Following An Outbreak

What happens when there is an outbreak?

Legionnaires disease

Local authorities have special plans for dealing with major outbreaks of infectious disease including legionellosis. These are usually investigated by an Outbreak Control Team whose purpose is to protect public health and prevent further infection. The Health and Safety Executive and/or the local authority environmental health department may also be involved in investigating compliance with health and safety legislation.

Breaking the Chain!

There is a four step chain of events which need to take place for someone to catch Legionnaires’ disease and which provide the basis of assessing and minimising the risk. If this chain is broken at any point you will prevent legionella disease.

Step 1 – A water system becomes contaminated with legionella bacteria

Certain water sources, such as untreated river or canal water, are more likely than others to contain legionella bacteria and will therefore increase the risk. However, it is not safe to assume that a treated incoming water supply is free from legionella and indeed you should assume that all water systems will become contaminated with low levels of legionella at some point.

Step 2 – Legionella multiply within the water system


Whilst it may be almost impossible to prevent a water system being contaminated with low levels of legionella it is entirely possible to prevent them multiplying to dangerous levels and it is important therefore to devise control measures to control their growth. The nature of those control measures will vary from system to system. In the case of domestic water systems this will involve keeping the hot water hot and the cold water cold and avoiding warm water conditions. In the case of a cooling tower this will involve an effective chemical water treatment programme. In all cases it will involve trying to avoid stagnant water conditions and keeping the water system clean and free from a build-up of deposits.
Whilst addressing all of the links in the chain is important, preventing legionella multiplying is undoubtedly the most important.

Step 3 – Contaminated aerosols need to be released to the atmosphere

It doesn’t matter how many legionella a water system contains if they are never released as an aerosol that someone can breath-in. A legionella risk assessment should therefore consider what the potential is for aerosols to be produced during both normal and abnormal usage (such as maintenance). Aerosols are generated by water sprays, air bubbles bursting through the water surface and by water splashing against a hard surface. In certain instances it may be possible to eliminate the risk by eliminating the process that produces the aerosol, or by reducing the quantity of aerosols that are released, but in many instances such as a domestic shower that isn’t possible and therefore the risk has to be minimised by focussing on preventing the multiplication of legionella within the water system.

Step 4 –Susceptible people inhale contaminated aerosolsbluewater2560x1600

The final step in the chain is for a susceptible person to breath-in enough contaminated aerosols to cause legionellosis. Individuals’ susceptibility varies and there are a number of factors which increase it:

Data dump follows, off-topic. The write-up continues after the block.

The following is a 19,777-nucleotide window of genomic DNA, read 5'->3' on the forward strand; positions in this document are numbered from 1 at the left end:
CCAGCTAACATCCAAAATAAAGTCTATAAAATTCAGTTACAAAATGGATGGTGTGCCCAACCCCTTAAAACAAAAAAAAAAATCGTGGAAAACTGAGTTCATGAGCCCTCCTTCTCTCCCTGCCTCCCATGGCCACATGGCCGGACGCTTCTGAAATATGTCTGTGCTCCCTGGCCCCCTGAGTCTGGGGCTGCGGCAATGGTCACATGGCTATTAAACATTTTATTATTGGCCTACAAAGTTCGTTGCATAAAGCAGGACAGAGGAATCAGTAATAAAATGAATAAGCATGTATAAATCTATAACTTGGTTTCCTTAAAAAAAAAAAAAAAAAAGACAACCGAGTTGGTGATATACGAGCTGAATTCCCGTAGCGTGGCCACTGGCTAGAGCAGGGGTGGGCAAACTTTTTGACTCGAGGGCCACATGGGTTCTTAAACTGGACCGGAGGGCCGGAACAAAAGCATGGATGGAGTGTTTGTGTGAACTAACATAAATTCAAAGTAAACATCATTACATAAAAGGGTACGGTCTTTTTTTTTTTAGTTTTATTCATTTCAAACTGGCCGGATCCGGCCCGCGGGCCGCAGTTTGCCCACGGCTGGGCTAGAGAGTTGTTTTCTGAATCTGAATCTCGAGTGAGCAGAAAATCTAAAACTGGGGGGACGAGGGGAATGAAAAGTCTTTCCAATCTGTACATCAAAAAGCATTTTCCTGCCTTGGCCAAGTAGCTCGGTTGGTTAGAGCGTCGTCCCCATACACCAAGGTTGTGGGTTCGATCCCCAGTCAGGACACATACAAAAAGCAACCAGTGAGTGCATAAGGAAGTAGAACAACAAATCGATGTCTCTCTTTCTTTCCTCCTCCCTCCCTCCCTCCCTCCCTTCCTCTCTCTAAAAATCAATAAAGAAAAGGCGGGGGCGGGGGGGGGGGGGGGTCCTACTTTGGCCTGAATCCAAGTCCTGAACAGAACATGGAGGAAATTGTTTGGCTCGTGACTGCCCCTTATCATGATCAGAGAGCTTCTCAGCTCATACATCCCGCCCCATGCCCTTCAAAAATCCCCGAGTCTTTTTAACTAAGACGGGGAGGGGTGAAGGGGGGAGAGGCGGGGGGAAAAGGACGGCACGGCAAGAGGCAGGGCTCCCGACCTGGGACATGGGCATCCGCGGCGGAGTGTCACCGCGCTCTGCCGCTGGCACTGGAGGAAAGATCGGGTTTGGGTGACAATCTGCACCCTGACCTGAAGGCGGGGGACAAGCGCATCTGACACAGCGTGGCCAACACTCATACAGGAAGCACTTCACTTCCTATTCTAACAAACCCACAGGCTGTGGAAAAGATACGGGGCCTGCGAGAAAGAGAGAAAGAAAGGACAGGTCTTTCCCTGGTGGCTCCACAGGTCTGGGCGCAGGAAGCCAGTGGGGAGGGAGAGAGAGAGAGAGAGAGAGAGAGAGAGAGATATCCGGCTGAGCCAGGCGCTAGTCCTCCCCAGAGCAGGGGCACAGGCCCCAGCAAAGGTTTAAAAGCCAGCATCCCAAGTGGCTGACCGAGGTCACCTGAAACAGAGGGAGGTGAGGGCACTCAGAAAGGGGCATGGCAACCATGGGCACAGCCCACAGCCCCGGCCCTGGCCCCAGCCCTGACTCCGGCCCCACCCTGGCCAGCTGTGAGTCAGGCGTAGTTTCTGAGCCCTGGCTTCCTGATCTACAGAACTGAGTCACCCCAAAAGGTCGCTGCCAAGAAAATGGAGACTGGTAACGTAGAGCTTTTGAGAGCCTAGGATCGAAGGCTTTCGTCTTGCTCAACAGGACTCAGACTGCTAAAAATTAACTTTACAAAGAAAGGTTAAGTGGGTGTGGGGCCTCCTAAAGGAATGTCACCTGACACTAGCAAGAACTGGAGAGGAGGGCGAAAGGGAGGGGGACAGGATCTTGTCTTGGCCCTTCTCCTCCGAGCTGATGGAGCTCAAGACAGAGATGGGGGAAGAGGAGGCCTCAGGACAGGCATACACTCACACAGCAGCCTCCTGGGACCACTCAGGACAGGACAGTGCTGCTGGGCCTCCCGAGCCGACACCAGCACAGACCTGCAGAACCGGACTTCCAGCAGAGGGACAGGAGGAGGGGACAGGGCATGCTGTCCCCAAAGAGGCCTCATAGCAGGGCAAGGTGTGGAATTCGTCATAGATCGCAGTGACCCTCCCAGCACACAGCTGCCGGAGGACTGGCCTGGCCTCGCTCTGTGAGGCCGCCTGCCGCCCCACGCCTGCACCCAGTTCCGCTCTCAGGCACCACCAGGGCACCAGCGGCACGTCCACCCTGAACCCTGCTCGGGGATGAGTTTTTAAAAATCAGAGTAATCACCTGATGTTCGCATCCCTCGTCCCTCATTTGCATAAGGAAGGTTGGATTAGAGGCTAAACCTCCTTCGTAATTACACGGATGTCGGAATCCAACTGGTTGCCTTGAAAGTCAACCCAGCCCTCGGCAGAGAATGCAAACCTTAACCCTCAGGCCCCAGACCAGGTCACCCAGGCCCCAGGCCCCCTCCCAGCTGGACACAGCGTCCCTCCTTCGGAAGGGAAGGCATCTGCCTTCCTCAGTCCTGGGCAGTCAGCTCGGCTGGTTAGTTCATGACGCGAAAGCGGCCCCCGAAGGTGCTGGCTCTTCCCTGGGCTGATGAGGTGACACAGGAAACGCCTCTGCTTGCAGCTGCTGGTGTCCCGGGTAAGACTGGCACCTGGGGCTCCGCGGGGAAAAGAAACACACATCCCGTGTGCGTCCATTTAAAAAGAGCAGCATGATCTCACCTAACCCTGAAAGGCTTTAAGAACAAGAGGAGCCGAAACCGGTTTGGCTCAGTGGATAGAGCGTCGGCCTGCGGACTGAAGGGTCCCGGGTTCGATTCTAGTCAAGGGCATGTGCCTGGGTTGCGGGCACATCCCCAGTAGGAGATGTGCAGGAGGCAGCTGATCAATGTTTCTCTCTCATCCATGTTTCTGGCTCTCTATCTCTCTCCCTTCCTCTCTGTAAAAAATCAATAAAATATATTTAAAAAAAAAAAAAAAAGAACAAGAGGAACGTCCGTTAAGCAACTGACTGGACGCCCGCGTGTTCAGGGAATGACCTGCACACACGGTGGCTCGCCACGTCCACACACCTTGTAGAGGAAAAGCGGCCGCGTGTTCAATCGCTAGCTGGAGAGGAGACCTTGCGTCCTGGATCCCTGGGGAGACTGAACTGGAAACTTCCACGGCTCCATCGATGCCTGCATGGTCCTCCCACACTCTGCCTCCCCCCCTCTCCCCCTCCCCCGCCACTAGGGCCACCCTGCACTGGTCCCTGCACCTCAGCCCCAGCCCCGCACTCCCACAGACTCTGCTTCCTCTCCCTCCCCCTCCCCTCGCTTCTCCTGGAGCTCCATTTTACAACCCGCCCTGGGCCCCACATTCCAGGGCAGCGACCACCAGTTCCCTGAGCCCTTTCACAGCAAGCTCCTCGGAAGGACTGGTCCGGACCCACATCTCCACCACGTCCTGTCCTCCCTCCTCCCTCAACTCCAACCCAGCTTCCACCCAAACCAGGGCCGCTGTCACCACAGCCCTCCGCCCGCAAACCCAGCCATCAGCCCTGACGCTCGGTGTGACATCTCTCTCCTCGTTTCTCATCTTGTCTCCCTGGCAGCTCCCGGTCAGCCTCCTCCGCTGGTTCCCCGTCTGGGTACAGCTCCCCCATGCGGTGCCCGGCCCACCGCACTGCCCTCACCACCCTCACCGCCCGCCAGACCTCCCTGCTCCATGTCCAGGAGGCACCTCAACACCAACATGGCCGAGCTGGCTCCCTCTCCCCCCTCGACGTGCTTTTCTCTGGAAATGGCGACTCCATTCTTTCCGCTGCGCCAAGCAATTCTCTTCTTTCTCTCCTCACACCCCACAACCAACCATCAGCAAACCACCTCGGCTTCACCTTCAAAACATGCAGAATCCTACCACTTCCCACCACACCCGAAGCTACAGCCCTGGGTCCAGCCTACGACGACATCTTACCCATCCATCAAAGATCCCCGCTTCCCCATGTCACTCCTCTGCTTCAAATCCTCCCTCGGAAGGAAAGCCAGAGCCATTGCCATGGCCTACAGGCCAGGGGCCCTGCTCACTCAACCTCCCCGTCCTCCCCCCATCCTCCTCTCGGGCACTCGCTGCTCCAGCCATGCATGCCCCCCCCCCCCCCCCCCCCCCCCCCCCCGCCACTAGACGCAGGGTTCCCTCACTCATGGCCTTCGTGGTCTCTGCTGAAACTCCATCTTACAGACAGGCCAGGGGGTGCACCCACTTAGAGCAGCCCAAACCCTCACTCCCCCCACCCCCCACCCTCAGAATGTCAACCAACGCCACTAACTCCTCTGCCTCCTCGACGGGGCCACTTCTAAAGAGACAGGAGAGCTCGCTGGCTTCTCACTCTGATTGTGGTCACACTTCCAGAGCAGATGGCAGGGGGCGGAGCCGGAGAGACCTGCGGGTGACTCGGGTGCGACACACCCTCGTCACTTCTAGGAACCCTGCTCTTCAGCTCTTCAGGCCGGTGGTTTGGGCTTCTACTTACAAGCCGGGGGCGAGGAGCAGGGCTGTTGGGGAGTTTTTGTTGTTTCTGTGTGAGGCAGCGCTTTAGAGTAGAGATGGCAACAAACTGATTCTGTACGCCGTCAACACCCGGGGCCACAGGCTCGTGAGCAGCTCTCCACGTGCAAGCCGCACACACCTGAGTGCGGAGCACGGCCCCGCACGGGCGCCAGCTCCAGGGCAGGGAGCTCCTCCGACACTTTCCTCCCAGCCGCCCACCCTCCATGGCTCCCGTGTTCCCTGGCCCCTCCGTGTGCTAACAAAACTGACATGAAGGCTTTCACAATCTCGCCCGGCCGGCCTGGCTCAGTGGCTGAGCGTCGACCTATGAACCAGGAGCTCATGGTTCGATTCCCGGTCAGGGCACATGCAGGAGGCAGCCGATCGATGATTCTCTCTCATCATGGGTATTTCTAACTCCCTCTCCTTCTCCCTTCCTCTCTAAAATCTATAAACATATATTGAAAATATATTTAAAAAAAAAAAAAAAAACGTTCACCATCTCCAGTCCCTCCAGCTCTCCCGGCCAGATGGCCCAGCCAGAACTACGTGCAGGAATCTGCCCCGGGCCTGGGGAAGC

• Men are 2 to 3 times more susceptible than women
  • Increasing age – (people over 45 are generally more susceptible)
  • Existing poor health – Smoking, alcoholism, diabetes, cancer, respiratory conditions etc.

A risk assessment needs to consider whether the population who potentially might be exposed are particularly susceptible, such as a hospital or elderly persons home, and whether the location of the system means there is greater potential for more people to be affected such as a city centre.

Water hygiene should be of paramount importance to every company in the UK. Consumption of impure and unfit water may lead to many diseases such as Legionnaires, Eczema and other health disorders. However, some companies do not pay the required attention to water hygiene and therefore remain vulnerable to many diseases.

There are many bacteria that are born in tanks and pipes.

To maintain water hygiene it is not only necessary to clean and filter before use but is equally important to clean the places where it is stored and the sources through which it flows to drinking fountains, bathrooms and kitchens. There are many bacteria that are born in tanks and pipes and therefore need to be properly maintained. This requires the deployment of a comprehensive treatment procedure to maintain water hygiene. The HSC approved code of practice for legionella (L8) applies to ‘any undertaking involving a work activity and to premises controlled in connection with a trade, business or other undertaking where water is used or stored and where there is a means of creating and transmitting water droplets which may be inhaled, thereby causing a reasonably foreseeable risk of exposure to legionella bacteria’.

In short – if you have water on site that people can be exposed to, you need to assess and manage the risk from legionella bacteria. If you require any further information regarding your responsibilities as an employer to control the risk of legionella in your premises, please visit the Health and Safety Executive website at